Whether you’re a cruise ship fanatic or a lake-life junkie, the feeling of sea legs is likely not foreign to you. When you’re walking on water, your brain and body have to adapt to the fluid motion to prevent you from toppling over at the slightest wave. Once you’re landlocked again, it usually doesn’t take too long to feel like you’re back on solid ground. In some cases, that feeling of sea legs is a little harder to shake. This is known as Mal de Debarquement Syndrome, which means “sickness of disembarkment.”
Understanding Mal de Debarquement Syndrome
Mal de Debarquement Syndrome (MDDS) makes you feel like you’re rocking, even when you’re not. This can be a very frustrating experience, especially when you’re anticipating the sensation to dissipate. As bizarre of an experience as MDDS may seem, it is widely recognized and can be treated relatively quickly with the right resources.
What Causes MDDS?
The causes of MDDS are lesser known than some of the other conditions we treat at McWhorter CNR. Anyone can experience symptoms of MDDS, but it is most common in women ages 30 to 60. Specialists are unclear on whether or not hormones play a role in this specific subset of sufferers.
Additionally, those who suffer from motion sickness or migraines are also more inclined to suffer from MDDS and have difficulty shaking the feeling of their sea legs. Specialists struggle to understand the correlation between these various disorders.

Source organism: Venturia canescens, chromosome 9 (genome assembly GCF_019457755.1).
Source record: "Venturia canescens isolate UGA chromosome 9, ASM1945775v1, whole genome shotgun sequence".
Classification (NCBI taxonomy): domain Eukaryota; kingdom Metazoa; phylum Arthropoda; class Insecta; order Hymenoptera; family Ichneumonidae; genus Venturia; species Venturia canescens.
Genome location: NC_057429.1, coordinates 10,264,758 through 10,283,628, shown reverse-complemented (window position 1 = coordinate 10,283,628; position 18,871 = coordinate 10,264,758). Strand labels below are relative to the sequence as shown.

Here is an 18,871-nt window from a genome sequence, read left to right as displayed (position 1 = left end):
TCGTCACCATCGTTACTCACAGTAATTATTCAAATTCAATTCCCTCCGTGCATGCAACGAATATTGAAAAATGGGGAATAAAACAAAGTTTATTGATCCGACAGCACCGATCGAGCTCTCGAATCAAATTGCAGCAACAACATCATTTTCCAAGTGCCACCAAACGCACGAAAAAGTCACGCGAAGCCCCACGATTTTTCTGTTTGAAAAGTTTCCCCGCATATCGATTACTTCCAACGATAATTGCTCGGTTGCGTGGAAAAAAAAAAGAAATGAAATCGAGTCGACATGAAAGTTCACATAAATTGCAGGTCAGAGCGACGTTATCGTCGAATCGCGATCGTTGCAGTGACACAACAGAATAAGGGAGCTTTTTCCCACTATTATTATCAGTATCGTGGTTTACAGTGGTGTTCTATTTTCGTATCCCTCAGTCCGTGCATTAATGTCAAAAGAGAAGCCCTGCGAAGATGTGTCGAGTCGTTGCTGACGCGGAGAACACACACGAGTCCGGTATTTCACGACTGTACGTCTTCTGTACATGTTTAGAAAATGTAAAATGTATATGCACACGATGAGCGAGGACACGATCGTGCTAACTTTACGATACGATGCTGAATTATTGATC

What Are The Symptoms Of Mal de Debarquement Syndrome?
The most common symptom of MDDS is a feeling of rocking or swaying with no physical reason. Some patients experience unsteadiness or trouble balancing. Other symptoms include feelings of anxiety, confusion, and depression.
Interestingly enough, when you are moving the symptoms of MDDS can subside a bit. However, these symptoms can get worse with:
- Rapid moving
- Flickering lights
- Falling asleep
- Watching television or playing video games
It’s most common to experience these symptoms after being out on water, but any kind of motion can cause MDDS to kick in. It is a relatively rare condition, so there is limited research to clarify our understandings on the causes of MDDS.
How Can MDDS Be Treated?
The specific symptoms of MDDS are relatively similar to a number of other conditions. Your doctor will first rule out the potential of a vestibular issue with some non-invasive tests before determining a diagnosis of MDDS and mapping out a course of treatment.
The most troublesome part of MDDS is that no single course of treatment works every time for patients. Some respond best to brain stimulation, such as Neurofeedback, while others respond better to vestibular rehabilitation like Gyrostim.
Dr. Jeff McWhorter is one of only two practitioners in the country who has been successful in the treatment of this rare disorder. Having an open line of communication between you and your doctor will be essential to overcoming symptoms of MDDS.
Regain Your Steadiness With MDDS Treatment in Denver
McWhorter CNR offers a wide variety of treatment applications that target everything from the psyche to the physical body. With a complicated condition like MDDS, you’ll want to have everything you could possibly need within reach. That’s what we offer at McWhorter CNR.
If you’re struggling with symptoms of MDDS, contact our team of vestibular and brain specialists today to set up a consultation.